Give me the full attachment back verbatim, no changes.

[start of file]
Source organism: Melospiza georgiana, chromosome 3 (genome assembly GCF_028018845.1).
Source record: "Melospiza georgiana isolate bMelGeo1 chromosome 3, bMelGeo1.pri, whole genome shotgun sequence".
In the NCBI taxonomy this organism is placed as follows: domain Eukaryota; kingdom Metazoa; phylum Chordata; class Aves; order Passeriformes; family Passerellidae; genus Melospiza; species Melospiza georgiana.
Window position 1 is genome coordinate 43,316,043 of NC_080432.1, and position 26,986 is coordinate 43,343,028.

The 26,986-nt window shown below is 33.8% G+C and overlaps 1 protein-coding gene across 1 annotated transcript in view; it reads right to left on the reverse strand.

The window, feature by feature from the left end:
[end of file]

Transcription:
Source organism: Melospiza georgiana, chromosome 3 (genome assembly GCF_028018845.1).
Source record: "Melospiza georgiana isolate bMelGeo1 chromosome 3, bMelGeo1.pri, whole genome shotgun sequence".
In the NCBI taxonomy this organism is placed as follows: domain Eukaryota; kingdom Metazoa; phylum Chordata; class Aves; order Passeriformes; family Passerellidae; genus Melospiza; species Melospiza georgiana.
Window position 1 is genome coordinate 43,316,043 of NC_080432.1, and position 26,986 is coordinate 43,343,028.

The 26,986-nt window shown below is 33.8% G+C and overlaps 1 protein-coding gene across 1 annotated transcript in view; it reads right to left on the reverse strand.

The window, feature by feature from the left end: